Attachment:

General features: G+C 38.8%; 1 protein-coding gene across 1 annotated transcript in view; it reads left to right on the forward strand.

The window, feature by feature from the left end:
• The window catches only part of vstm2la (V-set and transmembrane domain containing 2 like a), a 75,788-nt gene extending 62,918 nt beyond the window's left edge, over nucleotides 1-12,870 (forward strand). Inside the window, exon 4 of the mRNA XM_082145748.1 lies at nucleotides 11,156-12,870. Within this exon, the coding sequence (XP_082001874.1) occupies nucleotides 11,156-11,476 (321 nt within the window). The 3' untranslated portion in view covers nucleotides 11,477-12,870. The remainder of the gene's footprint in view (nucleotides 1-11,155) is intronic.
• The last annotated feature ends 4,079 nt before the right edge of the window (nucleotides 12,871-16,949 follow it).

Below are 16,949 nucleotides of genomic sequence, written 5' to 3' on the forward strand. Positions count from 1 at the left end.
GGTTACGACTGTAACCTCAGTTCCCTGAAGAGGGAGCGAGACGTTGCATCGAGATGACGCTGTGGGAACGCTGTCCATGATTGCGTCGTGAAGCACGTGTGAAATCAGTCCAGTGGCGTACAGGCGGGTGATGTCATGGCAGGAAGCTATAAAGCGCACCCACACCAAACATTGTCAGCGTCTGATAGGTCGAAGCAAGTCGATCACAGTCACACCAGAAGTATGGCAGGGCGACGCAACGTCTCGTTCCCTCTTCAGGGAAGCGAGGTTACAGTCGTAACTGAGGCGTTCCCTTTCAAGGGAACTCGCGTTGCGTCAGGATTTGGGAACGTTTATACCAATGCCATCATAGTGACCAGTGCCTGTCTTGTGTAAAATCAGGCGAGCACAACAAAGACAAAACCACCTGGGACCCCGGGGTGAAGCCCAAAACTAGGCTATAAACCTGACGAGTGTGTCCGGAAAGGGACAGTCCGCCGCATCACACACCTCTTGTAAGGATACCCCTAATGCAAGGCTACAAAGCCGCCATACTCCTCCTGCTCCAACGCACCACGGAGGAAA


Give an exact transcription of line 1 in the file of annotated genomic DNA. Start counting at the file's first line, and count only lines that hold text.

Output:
General features: G+C 38.8%; 1 protein-coding gene across 1 annotated transcript in view; it reads left to right on the forward strand.